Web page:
So many times in my life I’ve had to face the same vexing question: “What does this silence mean?”

It’s true that, even when somebody says something, it might not always be crystal clear just how one should take it. But generally, in such instances, we have a reasonable understanding of what’s going on between ourselves and the other person.

But silence is different.

(At least with those silences where the other person is out of sight. If they were right in the same room, one still knows some important things about the situation. You know, for example, that they are alive.

But if the silence is an unanswered phone call, or email, one knows nothing.)

My favorite scene from the film "Dances With Wolves" is where a couple of men come upon a skeleton lying on a grassy hill in the Dakotas, an arrow still penetrating the ribs. One of the men says, with macabre humor, “Folks back East are wonderin’: ‘Why don’t he write?’”

It seems that I’ve often been uncertain whether the silence was a sign of something having broken in the connection between myself and the other person (was there something I said?), or whether some big problem had arisen in their life (including the possibility that the answer to “Why don’t he write?” is essentially what it’s like that for the skeleton in the grass of the Dakotas), or where it was something else entirely.

Over the years, it has occasionally been the case that something pretty bad had happened. On other occasions, the person just proved to be inconsiderate in a way I didn’t expect. Sometimes, there was an issue between us that needed to be dealt with.

What I’ve learned over the years is this: One really has no idea what the silence means!

Acknowledging that has made me better at dealing with such silences. It has helped because I used to be more likely to jump to unhappy conclusions, believing that the good bond of friendship I had valued, and had believed would stay in place, had been lost.

(Love lost is a loss. And I don’t like dealing with loss.)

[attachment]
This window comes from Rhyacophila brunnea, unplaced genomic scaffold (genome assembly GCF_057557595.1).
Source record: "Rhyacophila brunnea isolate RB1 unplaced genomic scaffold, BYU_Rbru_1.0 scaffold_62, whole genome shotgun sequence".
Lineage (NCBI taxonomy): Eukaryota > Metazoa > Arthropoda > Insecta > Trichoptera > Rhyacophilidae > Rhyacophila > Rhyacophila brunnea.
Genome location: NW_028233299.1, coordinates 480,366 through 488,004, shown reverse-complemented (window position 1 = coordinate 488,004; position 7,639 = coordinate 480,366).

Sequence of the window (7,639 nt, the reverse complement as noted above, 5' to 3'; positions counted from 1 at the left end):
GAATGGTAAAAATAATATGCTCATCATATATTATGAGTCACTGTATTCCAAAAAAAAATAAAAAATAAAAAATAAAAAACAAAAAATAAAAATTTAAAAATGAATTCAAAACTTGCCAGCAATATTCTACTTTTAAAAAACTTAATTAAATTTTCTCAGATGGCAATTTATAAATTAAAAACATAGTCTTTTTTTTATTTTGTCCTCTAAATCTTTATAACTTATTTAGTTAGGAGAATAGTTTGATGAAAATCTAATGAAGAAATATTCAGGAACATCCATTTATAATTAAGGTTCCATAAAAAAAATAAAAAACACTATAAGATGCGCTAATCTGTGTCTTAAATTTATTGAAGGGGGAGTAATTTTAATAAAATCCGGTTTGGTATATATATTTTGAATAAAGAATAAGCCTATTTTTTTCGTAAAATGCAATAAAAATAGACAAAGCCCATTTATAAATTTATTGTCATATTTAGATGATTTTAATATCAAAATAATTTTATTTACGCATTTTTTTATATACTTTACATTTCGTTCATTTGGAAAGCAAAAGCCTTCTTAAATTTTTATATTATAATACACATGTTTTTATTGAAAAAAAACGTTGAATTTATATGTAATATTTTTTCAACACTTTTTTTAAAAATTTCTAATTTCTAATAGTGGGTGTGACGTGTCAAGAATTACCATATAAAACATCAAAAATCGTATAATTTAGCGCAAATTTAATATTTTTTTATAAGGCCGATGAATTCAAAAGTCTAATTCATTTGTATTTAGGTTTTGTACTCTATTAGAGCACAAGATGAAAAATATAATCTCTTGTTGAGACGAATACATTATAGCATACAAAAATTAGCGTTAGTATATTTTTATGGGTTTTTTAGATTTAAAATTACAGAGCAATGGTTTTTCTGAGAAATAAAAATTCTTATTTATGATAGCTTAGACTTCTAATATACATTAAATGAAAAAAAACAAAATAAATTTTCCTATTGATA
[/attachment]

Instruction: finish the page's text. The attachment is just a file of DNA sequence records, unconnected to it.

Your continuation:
It was one particular case of silence that did the most to teach me not to jump to conclusions.

That silence — which lasted for 15 years — was silence from a woman to whom I’d once been engaged. She was someone with whom I’d have preferred to maintain a caring friendship because we’d always been pretty good to each other.

(She was the kind of person who, a month after we’d agreed to break our engagement and had declared our romance finished, would fly halfway across the country to support me at the funeral of my father.)

Not very long thereafter, she’d married a man her family appreciated for his having a high status background they hadn’t seen in me. And that whole episode, including a last unsatisfying exchange between us, followed by that years-long silence from her side, left me with a sense that her silence expressed a degree of rejection and perhaps disdain.

I found it a painful way to picture our relationship.

But then — after 15 years — I found out the truth. She had been through a nightmare with that husband with the fancy background. And I discovered that the whole nature and meaning of her silence was completely different from what I had imagined.

So I learned: Hold off judgment because you really don’t know.

The other thing I’ve learned is that it’s better to find out what the silence means than to just let it sit there, festering in my mind, bringing with it the various kinds of concern that lurk around the uncertainty.

Life is filled with many uncertainties. And one of the great things about good relationships is that they’re something we can rely on. We’ve got enough uncertainties without having our relationships pile more on us.

So if a silence goes on long enough, I’ll generally try to check into it to either build the connection better or to readjust expectations in the relationship so that what’s given and what’s expected are in balance (which might require backing off, diminishing the relationship).

Better to communicate and get clarity, I feel, than to remain in a state of uncertainty, ambiguity, ongoing disappointment (all of those being drains on our energy, distractions of our attention, drags on our well-being).

Whatever the situation behind the silence, my general philosophy here — as more generally — is that the truth shall set you free.

Andy Schmookler is a prize-winning author. Many of his works can be found at